Thursday, September 11, 2008

Cross media deals, and the absence of the free lunch

A version of this piece was published in Marketing in 2008

As economic belts tighten, advertisers are looking with renewed vigour at getting the best from their media deals. Since the last recession, online has become a major medium – expected to overtake TV this year – and budgets are now substantial.

Encouraged by some agencies, advertisers are looking more closely at how cross-media dealing might create greater pricing efficiencies (procurement speak for cheaper) as increasingly, media groups own properties which span both the traditional and the digital worlds.

But amidst all this hype about synergies and leverage there are some real bear-traps for the unwary here, and some agendas that aren’t altogether straightforward…

Let’s look first at some of the bear-traps.

First, this isn’t a big market opportunity. There’s actually little crossover between the Top 10 traditional media operators and the top 10 in digital – the top ranking traditional media owner in traffic terms is the Daily Mail in July, and that scrapes in at number 10.

The online display market is dominated by the big portals – MSN, Yahoo and AOL, the smallest of which delivers twice the audience of the Mail’s site. Sky might be a 500lb gorilla in the TV market, but it’s at number 14 online. And this raises a further consideration.

When a media owner is selected to meet planning criteria arrived at for the offline property, there’s often a mismatch online. The Telegraph’s audience online is much younger, Channel 4’s is more upmarket and most of the Guardian’s audience is in the US. So plans created for one medium can struggle to translate effectively to the other.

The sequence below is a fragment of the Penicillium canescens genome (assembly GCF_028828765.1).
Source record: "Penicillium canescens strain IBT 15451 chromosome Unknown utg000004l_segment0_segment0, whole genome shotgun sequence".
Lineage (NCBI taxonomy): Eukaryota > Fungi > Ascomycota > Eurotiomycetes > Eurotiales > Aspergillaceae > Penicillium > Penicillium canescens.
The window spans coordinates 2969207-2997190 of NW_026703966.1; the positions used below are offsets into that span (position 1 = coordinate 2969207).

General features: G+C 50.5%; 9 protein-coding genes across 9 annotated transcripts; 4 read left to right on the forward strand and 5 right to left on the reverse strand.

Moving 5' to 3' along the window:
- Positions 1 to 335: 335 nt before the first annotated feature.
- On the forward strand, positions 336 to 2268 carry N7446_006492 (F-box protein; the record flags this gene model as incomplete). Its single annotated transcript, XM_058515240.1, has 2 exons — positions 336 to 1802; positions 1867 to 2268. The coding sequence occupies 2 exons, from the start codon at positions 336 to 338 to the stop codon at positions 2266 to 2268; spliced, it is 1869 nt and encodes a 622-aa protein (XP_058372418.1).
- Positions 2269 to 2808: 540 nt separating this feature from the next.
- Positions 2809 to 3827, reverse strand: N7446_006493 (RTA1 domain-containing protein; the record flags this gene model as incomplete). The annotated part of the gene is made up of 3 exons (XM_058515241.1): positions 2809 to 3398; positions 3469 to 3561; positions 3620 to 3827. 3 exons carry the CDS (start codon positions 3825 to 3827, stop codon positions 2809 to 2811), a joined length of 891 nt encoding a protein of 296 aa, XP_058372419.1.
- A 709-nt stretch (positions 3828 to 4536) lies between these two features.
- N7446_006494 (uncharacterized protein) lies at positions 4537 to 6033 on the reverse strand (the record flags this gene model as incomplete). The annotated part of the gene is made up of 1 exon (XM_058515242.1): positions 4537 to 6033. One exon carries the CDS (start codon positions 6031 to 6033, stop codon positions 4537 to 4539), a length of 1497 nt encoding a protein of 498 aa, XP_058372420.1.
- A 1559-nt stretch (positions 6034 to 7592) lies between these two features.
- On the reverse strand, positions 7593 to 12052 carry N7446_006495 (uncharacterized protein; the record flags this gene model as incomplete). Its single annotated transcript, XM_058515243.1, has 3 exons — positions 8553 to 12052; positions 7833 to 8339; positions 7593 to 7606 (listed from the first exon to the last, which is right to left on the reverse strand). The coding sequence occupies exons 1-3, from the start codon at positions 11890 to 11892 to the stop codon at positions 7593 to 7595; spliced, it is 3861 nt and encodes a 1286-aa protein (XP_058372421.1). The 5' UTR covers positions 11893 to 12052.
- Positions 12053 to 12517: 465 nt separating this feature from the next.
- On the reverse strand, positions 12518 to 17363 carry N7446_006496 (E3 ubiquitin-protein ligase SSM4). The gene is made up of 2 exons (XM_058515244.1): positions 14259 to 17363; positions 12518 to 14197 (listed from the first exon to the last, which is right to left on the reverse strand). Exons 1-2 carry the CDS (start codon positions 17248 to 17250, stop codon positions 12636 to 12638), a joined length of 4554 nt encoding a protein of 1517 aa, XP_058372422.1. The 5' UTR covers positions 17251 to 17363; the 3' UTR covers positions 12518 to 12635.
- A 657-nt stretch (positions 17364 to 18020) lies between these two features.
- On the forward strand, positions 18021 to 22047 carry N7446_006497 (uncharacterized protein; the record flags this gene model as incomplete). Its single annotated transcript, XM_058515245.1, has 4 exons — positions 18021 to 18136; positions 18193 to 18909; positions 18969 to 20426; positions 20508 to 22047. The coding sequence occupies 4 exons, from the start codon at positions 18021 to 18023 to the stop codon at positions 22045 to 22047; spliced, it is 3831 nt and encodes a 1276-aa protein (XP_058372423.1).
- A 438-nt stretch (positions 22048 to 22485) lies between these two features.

Then there’s measurement. Whilst TV is traded in share and ratings, online is traded in impressions, clicks and outcomes.  Smart operators have been using rating points in online for years – it’s a useful way of creating a point of comparison across media, as well as a sense of the scale of a campaign against the audience size. But the danger here is that the tail comes to wag the dog, as lowest common denominator traditional media metrics can replace more business-centric outcome measures in setting objectives.

Of course, there are positives. Editorial teams can be more effectively motivated, and publishers are often more willing to integrate commercial messages into their content. But of course if it’s just running creative on radio and online that you want, arguably that’s possible without a cross-media deal – your online and offline agencies should work together to make this happen for you; it’s their job. And of course if they do, you’re not constrained to using just the properties of that particular media group – you can do anything you like (almost like media planning really).

Where it really gets sticky though is when you try to account for the value. Both agencies and media owners can get into a media version of find the lady – a great price on one medium concealing poor value in others.

This is particularly the case if the agency creating the deal isn’t particularly expert in one of the media channels – they’re keen to show their openness to using that channel (usually digital) but wouldn’t know a good deal if it jumped up and bit them on the nose.

Worse though, since auditors are often employed on a single medium, these deals are often removed from the audit altogether. So a press audit might omit a deal because it has a substantial online component – and it might be tempting for an agency to load the pricing up on that deal in order to demonstrate deeper discounts on that media owner on the parts of their business that are subject to scrutiny.

Heaven forefend, and I’m sure that never happens.

We all want value for money. But as the economic weather gets wetter, it’s wise to remember that nowhere is the free lunch more elusive than in media.

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